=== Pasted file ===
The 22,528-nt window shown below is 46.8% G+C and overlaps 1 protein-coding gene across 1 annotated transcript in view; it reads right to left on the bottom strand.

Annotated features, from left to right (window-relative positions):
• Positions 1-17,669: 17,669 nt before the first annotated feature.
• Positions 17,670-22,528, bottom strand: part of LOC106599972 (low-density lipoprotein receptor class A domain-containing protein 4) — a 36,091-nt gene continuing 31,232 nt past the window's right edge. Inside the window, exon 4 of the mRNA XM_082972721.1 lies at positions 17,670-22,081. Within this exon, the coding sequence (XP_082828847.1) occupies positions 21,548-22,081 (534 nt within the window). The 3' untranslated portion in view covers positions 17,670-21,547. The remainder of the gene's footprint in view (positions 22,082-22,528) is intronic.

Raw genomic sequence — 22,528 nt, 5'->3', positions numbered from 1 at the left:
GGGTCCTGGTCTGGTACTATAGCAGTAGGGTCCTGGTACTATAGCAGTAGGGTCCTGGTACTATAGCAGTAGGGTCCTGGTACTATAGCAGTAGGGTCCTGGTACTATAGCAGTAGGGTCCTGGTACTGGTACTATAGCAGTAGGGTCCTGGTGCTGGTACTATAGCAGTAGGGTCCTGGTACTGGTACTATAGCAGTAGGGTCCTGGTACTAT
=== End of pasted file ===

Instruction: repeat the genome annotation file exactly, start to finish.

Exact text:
The 22,528-nt window shown below is 46.8% G+C and overlaps 1 protein-coding gene across 1 annotated transcript in view; it reads right to left on the bottom strand.

Annotated features, from left to right (window-relative positions):
• Positions 1-17,669: 17,669 nt before the first annotated feature.
• Positions 17,670-22,528, bottom strand: part of LOC106599972 (low-density lipoprotein receptor class A domain-containing protein 4) — a 36,091-nt gene continuing 31,232 nt past the window's right edge. Inside the window, exon 4 of the mRNA XM_082972721.1 lies at positions 17,670-22,081. Within this exon, the coding sequence (XP_082828847.1) occupies positions 21,548-22,081 (534 nt within the window). The 3' untranslated portion in view covers positions 17,670-21,547. The remainder of the gene's footprint in view (positions 22,082-22,528) is intronic.

Raw genomic sequence — 22,528 nt, 5'->3', positions numbered from 1 at the left:
GGGTCCTGGTCTGGTACTATAGCAGTAGGGTCCTGGTACTATAGCAGTAGGGTCCTGGTACTATAGCAGTAGGGTCCTGGTACTATAGCAGTAGGGTCCTGGTACTATAGCAGTAGGGTCCTGGTACTGGTACTATAGCAGTAGGGTCCTGGTGCTGGTACTATAGCAGTAGGGTCCTGGTACTGGTACTATAGCAGTAGGGTCCTGGTACTAT